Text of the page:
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Re: Thoughts and Prayers sigismund

Posted by beckett2 on November 12, 2019, at 22:28:58

In reply to Thoughts and Prayers, posted by sigismund on November 10, 2019, at 22:03:42

> There is a dog whistle for you. We don't normally say that sort of thing, especially if we are receiving coal money, or so I'd thought. Bernard Keane is centrist, but not bought and sold.
>
> "If now isnt the 'right time' to 'talk about' climate change, when on earth is?"
> BERNARD KEANE
>
> Now is not the time to talk about the connection between climate change and the unprecedented bushfires that have taken lives and burnt out colossal swathes of NSW, said Scott Morrison and Gladys Berejiklian over the weekend. Morrison instead offered his thoughts and prayers to those affected.
>
> Deputy Prime Minister Michael McCormack went further, calling any mention of climate change disgusting and the work of raving inner-city lunatics eager to prosecute an agenda.
>
> Now is not the time. Thoughts and prayers. Accusation of running an agenda. If it all sounds familiar, its because theyre exactly the talking points used by Republicans in the wake of gun massacres in the US, designed to direct the anger about the wholly preventable and routine deaths of Americans away from the possibility of taking any action.
>
> Climate denialism used to look like vaccine denialism the result of wilful stupidity, a willingness to resort to conspiracy theory and a conviction that youre smarter than both scientists and the sheeple who surround you.
>
> But at a political level, climate denialism, like gun rights advocacy in the United States, isnt some psychological tic or eccentricity; it is bought and paid for by the fossil fuel industry lobbyists and donors who litter the donation returns of the Liberal and National parties.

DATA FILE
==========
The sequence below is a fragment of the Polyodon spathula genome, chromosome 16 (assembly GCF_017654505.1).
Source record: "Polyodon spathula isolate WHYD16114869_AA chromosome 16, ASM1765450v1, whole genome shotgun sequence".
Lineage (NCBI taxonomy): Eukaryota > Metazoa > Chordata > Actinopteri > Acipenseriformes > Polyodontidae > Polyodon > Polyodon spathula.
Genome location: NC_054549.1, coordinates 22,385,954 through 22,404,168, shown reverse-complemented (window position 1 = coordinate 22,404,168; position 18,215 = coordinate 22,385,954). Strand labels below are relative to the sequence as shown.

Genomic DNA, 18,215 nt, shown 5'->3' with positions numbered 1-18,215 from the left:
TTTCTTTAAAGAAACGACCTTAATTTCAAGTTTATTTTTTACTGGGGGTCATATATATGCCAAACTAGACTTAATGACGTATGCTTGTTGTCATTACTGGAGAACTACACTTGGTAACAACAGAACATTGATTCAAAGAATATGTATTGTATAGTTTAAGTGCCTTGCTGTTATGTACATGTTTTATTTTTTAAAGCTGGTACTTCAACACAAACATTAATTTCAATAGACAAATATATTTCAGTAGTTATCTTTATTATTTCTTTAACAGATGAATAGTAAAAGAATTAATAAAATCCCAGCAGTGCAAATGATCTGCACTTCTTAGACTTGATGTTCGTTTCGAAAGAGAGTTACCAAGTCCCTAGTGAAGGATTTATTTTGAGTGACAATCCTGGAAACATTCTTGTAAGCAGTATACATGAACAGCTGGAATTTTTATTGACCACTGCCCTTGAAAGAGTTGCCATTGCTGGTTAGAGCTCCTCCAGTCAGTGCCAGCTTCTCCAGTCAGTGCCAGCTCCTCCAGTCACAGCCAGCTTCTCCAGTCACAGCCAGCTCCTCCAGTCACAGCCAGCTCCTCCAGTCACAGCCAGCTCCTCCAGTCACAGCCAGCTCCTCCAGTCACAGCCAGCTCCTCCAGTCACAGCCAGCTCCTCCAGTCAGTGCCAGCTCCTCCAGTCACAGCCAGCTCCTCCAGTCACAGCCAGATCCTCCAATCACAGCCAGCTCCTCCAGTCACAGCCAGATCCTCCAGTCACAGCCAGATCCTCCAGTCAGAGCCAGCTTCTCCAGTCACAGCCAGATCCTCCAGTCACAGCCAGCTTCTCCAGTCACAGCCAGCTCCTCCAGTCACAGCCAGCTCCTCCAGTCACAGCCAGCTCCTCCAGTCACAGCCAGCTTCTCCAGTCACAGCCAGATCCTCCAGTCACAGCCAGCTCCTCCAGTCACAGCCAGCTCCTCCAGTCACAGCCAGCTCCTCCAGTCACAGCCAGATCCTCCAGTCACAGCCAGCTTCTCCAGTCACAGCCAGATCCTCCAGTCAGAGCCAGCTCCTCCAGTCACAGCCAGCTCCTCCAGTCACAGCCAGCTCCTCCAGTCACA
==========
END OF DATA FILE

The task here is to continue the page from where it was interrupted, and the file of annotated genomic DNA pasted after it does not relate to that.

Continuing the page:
>
> And that denialism, and the soft corruption that funds it, has a growing body count. The victims of bushfires. The elderly who die during heatwaves. The premature deaths from smoke haze. Rural and regional Australians driven to suicide by drought and economic dislocation.
>
> Its never time to talk about climate change for the Morrison government, even with some of the countrys biggest corporations screaming for some kind, any kind, of climate policy to provide investment certainty.
>
> Yes, lets say it. These are preventable deaths, caused by fossil fuel industry-funded politicians here and overseas blocking climate action at every turn.
>
> Whats particularly ironic is that the same set of politicians who deny climate change, or falsely insist its being addressed, are often the ones to be found hyping the threat of terrorism as the basis for spending billions of dollars on security theatre and systematically eroding civil liberties.
>
> Climate change is causing far more deaths in Western countries than terrorism, much more economic damage. But those usually quick to accuse others of being soft on terrorism are themselves soft to the point of vacuum on a far more serious threat to the lives, health and prosperity of Australians.
>
> Want to talk about politicians who ignore warnings about security threats? How many warnings have climate denialist politicians like Scott Morrison been given? Even the governments own 2016 Defence White Paper warned that climate change was a major challenge.
>